1966 saw the climax of The Tories' musical career. After having test takes at the Lichterfelde Teldec-Studio, where The Tories recorded "My Generation" (The Who), "I've Got That Feeling" (The Kinks), "Still I'm Sad" (The Yardbirds) und "Go Away From My Window" (The Tories), they got a record deal.
In February 1966 the Tories flew to Hamburg to record the 45er single "Barbara Ann", a German variation of the Beach Boys' cover version at the Hamburg DECCA studios. The original version of "Barbara Ann" had been published much earlier in 1961 by The Regents and immediately had notched up to position 13 of the US charts, but was not well known in Germany - unlike the subsequent Beach Boy version [1965/1966].
Now that they were obliged to use German lyrics they would have prefered a German version of their demo song "Go Away From My Window" for a B-side, but Teldec insisted to have "Oho", a song, which musically spoken the Tories liked much more than the artificially falsetto of "Barbara Ann" (sung by Ede Winter). They were bound to sing that foolish text ("Oho, my baby is oho ... you get balla-balla...").
More highlights of that year have been a live gig at Club 18 of RIAS Radio, where the Tories were invited by John Hendrik to be part of the 10th Jubilee of the club. The failed gloriously in front of an ignorant and fanatic alike jazz audience.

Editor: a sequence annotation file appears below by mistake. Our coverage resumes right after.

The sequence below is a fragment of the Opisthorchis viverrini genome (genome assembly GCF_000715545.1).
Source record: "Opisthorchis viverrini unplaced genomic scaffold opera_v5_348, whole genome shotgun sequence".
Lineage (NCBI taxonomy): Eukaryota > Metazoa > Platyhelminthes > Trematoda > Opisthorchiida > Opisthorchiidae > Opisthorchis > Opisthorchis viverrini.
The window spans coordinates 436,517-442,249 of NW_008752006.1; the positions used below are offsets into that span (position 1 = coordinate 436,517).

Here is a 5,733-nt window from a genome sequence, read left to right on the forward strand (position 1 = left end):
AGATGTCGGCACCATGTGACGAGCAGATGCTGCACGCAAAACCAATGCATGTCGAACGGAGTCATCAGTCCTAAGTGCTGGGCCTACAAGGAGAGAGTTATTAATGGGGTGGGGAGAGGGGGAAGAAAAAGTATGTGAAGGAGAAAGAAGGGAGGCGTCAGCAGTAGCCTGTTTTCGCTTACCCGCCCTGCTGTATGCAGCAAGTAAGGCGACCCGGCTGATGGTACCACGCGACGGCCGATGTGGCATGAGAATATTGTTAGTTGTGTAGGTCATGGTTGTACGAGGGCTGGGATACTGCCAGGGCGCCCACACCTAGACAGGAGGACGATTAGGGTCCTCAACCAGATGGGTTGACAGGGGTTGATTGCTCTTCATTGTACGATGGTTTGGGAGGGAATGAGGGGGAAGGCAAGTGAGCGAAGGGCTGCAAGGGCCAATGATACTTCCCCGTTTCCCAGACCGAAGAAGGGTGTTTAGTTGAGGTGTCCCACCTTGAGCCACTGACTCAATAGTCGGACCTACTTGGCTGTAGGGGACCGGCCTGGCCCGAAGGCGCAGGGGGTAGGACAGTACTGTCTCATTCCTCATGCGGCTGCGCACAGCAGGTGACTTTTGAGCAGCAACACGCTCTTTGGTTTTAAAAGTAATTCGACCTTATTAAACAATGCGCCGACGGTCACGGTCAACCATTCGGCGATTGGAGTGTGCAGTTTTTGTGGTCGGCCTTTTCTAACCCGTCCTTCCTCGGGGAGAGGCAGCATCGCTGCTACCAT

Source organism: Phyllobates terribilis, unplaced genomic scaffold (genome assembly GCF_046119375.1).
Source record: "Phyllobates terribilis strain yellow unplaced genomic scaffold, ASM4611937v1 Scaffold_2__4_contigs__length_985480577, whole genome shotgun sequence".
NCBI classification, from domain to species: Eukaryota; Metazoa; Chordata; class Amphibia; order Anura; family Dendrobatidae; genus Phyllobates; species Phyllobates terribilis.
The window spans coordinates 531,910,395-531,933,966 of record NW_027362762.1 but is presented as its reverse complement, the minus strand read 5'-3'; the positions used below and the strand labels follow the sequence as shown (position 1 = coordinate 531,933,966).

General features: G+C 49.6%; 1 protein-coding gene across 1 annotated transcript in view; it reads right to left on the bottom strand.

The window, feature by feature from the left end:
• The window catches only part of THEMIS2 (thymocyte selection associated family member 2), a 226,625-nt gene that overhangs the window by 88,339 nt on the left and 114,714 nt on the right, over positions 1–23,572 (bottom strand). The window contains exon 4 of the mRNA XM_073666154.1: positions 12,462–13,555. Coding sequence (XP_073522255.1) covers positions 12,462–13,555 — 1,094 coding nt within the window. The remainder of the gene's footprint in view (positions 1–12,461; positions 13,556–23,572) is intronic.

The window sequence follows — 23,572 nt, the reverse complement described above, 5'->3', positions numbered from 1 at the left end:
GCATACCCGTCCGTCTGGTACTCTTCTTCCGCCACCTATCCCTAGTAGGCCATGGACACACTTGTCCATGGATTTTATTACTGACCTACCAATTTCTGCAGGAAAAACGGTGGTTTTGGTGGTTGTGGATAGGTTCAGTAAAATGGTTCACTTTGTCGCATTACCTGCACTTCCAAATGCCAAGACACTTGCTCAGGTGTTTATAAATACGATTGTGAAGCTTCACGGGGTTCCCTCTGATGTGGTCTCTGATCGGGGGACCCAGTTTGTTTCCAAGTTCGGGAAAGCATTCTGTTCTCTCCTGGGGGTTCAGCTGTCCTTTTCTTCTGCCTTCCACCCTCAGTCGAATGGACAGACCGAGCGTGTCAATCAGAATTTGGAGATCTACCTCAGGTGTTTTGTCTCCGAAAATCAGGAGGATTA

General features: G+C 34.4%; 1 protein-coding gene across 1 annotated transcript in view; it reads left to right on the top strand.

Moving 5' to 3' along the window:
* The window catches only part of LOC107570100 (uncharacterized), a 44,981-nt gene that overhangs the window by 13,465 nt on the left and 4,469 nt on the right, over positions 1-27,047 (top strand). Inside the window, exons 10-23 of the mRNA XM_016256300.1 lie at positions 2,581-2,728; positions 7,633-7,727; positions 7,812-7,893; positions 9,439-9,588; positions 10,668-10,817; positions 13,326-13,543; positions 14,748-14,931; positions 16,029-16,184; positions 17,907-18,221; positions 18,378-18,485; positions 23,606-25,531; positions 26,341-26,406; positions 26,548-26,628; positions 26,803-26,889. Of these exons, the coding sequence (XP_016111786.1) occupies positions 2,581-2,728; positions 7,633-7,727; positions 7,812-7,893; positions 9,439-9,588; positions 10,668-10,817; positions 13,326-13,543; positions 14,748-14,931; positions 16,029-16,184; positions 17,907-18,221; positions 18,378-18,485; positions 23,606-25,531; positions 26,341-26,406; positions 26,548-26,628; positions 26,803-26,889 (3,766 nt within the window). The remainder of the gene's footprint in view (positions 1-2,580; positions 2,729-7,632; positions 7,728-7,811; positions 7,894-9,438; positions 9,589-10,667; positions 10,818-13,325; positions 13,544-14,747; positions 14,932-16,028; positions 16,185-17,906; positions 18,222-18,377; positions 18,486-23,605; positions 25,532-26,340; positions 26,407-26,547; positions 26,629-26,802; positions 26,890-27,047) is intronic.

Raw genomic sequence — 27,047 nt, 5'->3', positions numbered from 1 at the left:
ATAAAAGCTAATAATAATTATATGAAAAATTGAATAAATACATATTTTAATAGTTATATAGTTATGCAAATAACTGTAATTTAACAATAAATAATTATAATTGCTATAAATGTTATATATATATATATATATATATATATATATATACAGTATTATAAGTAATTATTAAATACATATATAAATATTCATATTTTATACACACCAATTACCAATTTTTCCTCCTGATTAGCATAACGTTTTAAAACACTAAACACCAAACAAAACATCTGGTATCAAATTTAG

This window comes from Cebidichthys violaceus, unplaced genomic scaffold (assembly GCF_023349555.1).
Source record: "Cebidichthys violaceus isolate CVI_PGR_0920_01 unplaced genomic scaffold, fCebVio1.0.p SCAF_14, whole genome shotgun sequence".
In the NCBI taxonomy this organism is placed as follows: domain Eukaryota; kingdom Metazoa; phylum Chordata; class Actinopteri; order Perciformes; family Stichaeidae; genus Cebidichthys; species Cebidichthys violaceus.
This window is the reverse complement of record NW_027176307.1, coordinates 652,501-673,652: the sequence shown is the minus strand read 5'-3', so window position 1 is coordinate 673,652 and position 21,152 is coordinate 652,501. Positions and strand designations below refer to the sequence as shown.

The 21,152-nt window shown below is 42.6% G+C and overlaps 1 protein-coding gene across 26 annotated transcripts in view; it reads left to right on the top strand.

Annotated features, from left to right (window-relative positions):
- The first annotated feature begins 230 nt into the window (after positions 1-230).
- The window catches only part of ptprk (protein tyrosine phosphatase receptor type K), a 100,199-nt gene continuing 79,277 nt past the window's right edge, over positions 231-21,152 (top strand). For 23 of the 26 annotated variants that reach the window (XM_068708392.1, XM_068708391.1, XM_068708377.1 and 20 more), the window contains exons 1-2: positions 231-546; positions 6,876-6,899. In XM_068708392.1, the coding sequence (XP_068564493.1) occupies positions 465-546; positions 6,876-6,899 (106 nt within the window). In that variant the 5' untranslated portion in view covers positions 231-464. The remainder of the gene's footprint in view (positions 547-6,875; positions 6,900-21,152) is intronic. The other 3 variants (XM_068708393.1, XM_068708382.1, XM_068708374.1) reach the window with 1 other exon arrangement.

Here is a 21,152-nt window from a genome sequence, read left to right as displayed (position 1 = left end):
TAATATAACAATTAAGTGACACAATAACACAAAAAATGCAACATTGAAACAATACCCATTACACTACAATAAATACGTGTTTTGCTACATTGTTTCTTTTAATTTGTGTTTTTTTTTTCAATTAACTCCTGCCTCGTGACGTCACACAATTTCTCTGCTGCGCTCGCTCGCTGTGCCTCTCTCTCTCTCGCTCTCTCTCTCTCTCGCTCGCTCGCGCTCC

On the sunny side were the performance at Neue Welt as support act of The Spencer Davis Group (featuring Steve Winwood and Pete York), where they received a warm welcome by more than 2500 people.
The group's coherence got more and more slack after each group members started to use his own car. Even worse, the bookings declined substantially as many music clubs turned into discos. In autum of 1966 the end of the Tories was reached - Hucky suggested the break-up and Kralle, Bokens and Ede had no other choice than to accept.
In 1979 The Tories tried a revival and met once a week for a beer, a chat and some music - they even had some performances on private events. In 1982 they irrevocably split up. Everone went their own way.